1 – Joseph Stalin’s First Five Year Plan Imposes Collectivization on Agriculture
The first five-year plan of the Soviet Union was a list of economic goals, created by General Secretary Joseph Stalin and based on his policy of ‘Socialism in One Country’.
It was implemented between 1928 and 1932.
In 1929, Stalin edited the plan to include the creation of “kolkhoz”, collective farming systems, that stretched over thousands of acres of land and had hundreds of peasants working on them.
The creation of collective farms essentially destroyed the kulaks as a class, and also brought about the slaughter of millions of farm animals that these peasants would rather kill than give up to the gigantic farms.
This disruption led to a famine in Ukraine, Russia, Kazakhstan, as well as areas of the Northern Caucasus.
Public machine and tractor stations were set up throughout the USSR, and peasants were allowed to use these public tractors to farm the land, increasing the food output per peasant. Peasants were allowed to sell any surplus food from the land.
However, government planners failed to take notice of local situations. Grain production fell 32% below average, leading to a disruption causing famine to break out in several districts.
2 – Mickey Mouse Made his First Ever Appearance
Mickey Mouse is a funny animal cartoon character and the official mascot of The Walt Disney Company.
He was created by Walt Disney and Ub Iwerks at the Walt Disney Studios on November 18, 1928.
An anthropomorphic mouse typically wearing red shorts, large yellow shoes, and white gloves, Mickey has become one of the world’s most recognizable characters.
Mickey first was seen in a single test screening of Plane Crazy. Mickey officially debuted in the short film Steamboat Willie (1928), one of the first sound cartoons. He went on to appear in over 130 films.
Ten of Mickey’s cartoons were nominated for the Academy Award for Best Animated Short Film, with ‘Lend a Paw’ winning the award in 1942.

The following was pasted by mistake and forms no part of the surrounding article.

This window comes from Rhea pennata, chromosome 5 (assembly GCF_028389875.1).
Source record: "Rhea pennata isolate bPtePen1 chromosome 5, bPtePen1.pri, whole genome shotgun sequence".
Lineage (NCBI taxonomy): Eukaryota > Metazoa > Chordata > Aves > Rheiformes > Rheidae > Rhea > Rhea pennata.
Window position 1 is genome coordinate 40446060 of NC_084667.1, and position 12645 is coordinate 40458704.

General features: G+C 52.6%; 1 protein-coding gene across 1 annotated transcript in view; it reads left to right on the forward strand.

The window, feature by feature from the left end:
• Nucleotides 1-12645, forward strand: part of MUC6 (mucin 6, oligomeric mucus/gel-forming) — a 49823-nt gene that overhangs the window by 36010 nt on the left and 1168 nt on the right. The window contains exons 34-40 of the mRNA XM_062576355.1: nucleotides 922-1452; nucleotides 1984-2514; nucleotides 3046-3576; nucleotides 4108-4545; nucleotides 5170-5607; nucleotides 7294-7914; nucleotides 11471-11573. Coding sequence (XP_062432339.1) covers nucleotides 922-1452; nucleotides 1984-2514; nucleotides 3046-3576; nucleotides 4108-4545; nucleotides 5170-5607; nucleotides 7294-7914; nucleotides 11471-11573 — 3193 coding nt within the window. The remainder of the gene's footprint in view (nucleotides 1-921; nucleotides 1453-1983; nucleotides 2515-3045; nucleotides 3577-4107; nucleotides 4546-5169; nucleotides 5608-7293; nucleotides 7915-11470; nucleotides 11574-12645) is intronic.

In 1978, Mickey became the first cartoon character to have a star on the Hollywood Walk of Fame.
3 – Sliced Bread was Sold for the First Time
Otto Frederick Rohwedder of Davenport, Iowa, United States invented the first loaf-at-a-time bread-slicing machine.
A prototype he built in 1912 was destroyed in a fire, and it was not until 1928 that Rohwedder had a fully working machine ready.
The first commercial use of the machine was by the Chillicothe Baking Company of Chillicothe, Missouri, which produced their first slices on July 7, 1928.
Their product, “Kleen Maid Sliced Bread”, proved a success. Battle Creek, Michigan has a competing claim as the first city to sell bread sliced by Rohwedder’s machine.
However, historians have produced no documentation backing up Battle Creek’s claim. The bread was advertised as “the greatest forward step in the baking industry since bread was wrapped.”
4 – Amelia Earhart Becomes the First Woman to Fly Across the Atlantic Ocean
In 1928, Amelia Earhart received a phone call that would change her life. She was invited to become the first woman passenger to cross the Atlantic Ocean in a plane.
On June 17, Amelia Earhart flew in a plane named ‘Friendship’ with co-pilots Wilmer Stultz and Louis Gordon.
The plane landed at Burry Port, South Wales, with only a small amount of fuel left.
Earhart’s first trip across the Atlantic took 20 hours 40 minutes. After that flight, Earhart became a media sensation.
Following the trip, she was given a ticker-tape parade down Broadway in New York City, and President Coolidge called to congratulate her on crossing the Atlantic.
She went on to set many other records and wrote best-selling books about her flying experiences, before her disappearance in 1937.